One can give the cross product as a Lie bracket on $\mathbb{R}^3$ and the matrix commutator to $\mathbb{R}^{n^2}$ ($n \ge 2$). They both give a perfect Lie algebra structure.

However, every Lie algebra of dimension $1$ is abelian, and for $2$-dim we can write any nontrivial Lie bracket as $[x, y]=x$ (if $\{x, y\}$ is a basis) but this Lie algebra is not perfect.

So I'm wondering which vector spaces have a perfect Lie algebra structure. Does every $\mathbb{R}^n$ ($n \ge 3$) have a Lie bracket which makes it into a perfect Lie algebra?

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    $\begingroup$ I don't think $M_n(\mathbb{R})$ is perfect, all commutators have trace zero? $\endgroup$ – Najib Idrissi Nov 24 '16 at 13:28

First, every semisimple Lie algebra is perfect. So in each dimension $n\ge 3$, where we have a semisimple Lie algebra of dimension $n$, we have a Lie bracket which makes $\mathbb{R}^n$ into a perfect Lie algebra. These dimensions start with $n=3,6,8,9,\ldots$. On the other hand, there are also perfect Lie algebras, which are not semisimple. For example take a semisimple Lie algebra $L$ of dimension $n$ and an irreducible representation $V$ of $L$, of dimension $m \ge 2$ and define a bracket on $L \times V$ by $$ [(X,v),(Y,u)] := ([X,Y],Xu-Yv). $$ This turns $L \times V$ into a perfect Lie algebra with $\text{Rad}(L \times V) = V$. The dimension is $n+m$.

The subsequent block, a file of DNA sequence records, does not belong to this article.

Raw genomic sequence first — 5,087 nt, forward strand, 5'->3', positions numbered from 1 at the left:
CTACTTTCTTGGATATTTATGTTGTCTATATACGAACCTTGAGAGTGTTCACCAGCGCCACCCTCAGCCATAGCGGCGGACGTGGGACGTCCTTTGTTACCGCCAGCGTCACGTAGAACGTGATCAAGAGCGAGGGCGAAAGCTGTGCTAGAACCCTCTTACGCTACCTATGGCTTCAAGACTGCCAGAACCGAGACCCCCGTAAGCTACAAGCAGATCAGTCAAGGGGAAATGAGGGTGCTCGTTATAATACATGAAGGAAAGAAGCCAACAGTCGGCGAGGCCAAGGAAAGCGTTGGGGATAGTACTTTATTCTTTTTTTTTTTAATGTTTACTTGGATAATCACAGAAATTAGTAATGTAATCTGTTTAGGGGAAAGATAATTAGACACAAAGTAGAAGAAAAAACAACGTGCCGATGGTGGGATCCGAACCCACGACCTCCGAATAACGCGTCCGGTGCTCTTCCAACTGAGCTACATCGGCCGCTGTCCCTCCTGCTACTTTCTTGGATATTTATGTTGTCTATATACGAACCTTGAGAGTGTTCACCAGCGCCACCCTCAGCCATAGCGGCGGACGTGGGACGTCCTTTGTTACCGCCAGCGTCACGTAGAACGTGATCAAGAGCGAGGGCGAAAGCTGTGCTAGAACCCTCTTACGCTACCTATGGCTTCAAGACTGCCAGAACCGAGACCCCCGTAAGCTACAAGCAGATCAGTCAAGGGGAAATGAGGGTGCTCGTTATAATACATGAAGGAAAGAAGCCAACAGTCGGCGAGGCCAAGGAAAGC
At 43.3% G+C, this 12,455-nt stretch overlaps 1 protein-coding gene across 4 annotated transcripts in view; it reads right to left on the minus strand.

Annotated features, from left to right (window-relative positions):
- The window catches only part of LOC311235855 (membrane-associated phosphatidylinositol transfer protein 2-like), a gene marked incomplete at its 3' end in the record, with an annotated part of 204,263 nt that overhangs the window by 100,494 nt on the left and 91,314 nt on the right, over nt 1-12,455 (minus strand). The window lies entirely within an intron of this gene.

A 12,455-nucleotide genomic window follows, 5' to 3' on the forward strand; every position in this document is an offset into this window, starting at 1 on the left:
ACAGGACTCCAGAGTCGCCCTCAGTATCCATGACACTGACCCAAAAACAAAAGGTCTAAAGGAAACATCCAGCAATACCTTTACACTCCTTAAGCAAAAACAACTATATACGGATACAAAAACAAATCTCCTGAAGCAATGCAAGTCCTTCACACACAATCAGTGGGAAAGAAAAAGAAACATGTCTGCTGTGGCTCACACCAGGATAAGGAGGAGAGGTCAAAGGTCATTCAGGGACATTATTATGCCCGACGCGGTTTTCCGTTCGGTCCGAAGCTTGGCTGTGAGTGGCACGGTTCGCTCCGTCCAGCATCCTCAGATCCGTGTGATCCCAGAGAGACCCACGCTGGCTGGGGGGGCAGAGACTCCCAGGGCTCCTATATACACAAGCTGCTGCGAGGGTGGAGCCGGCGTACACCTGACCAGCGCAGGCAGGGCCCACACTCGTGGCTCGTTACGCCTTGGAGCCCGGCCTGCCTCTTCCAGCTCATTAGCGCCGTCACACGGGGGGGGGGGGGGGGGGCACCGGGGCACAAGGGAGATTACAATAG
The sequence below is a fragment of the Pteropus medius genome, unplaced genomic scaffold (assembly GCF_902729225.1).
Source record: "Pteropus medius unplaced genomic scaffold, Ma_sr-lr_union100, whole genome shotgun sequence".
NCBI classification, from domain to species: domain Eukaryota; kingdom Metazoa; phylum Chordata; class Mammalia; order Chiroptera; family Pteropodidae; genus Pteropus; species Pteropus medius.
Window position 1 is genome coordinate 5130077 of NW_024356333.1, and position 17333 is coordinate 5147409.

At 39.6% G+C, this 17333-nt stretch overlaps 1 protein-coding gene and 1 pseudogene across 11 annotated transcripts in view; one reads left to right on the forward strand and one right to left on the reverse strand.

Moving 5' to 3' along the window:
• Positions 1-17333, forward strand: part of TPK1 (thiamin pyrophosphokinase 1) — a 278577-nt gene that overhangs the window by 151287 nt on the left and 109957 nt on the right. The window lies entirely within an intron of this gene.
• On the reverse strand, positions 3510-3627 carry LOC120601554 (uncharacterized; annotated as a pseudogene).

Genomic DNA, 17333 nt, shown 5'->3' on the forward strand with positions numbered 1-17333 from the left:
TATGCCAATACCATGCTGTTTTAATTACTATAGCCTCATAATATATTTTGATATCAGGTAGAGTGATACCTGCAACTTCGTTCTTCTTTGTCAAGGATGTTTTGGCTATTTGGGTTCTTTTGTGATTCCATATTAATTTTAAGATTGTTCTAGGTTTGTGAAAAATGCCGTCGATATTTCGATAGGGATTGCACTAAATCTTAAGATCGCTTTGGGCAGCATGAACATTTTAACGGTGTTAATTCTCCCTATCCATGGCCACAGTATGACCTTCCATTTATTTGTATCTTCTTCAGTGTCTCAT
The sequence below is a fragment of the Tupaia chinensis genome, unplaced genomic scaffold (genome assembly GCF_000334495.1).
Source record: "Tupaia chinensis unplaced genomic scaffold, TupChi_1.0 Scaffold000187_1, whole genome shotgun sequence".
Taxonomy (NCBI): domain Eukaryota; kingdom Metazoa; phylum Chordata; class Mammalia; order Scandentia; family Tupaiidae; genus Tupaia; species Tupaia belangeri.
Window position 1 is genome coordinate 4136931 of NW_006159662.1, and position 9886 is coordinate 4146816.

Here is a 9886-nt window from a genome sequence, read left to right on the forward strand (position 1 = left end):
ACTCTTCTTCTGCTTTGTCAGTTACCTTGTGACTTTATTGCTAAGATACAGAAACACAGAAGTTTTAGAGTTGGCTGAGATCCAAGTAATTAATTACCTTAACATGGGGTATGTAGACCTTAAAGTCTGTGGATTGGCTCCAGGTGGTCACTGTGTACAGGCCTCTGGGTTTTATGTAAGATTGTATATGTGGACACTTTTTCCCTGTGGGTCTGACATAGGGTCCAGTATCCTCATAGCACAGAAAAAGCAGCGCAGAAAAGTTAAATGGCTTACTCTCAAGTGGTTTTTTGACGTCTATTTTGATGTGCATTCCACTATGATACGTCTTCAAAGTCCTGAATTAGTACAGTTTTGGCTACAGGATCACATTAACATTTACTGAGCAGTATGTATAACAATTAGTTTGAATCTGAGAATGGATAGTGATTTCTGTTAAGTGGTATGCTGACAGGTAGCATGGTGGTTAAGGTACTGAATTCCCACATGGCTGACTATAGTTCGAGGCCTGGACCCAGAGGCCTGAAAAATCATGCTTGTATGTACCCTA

However, not all dimensions can occur. For example, there is no perfect Lie algebra in dimension $4$.

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    $\begingroup$ To complete the conclusion, over any field of characteristic zero, the dimensions of perfect Lie algebras are 0,3,5,6,7\dots. In other words, the only dimensions with no perfect Lie algebra are 1,2,4. (Indeed 0 is achieved by the zero algebra, 3 by $\mathfrak{sl}_2$, and $3+k$ with $k\ge 2$ by the semidirect product of $\mathbf{sl}_2$ by a $k$-dimensional representation.) $\endgroup$ – YCor Nov 24 '16 at 17:49

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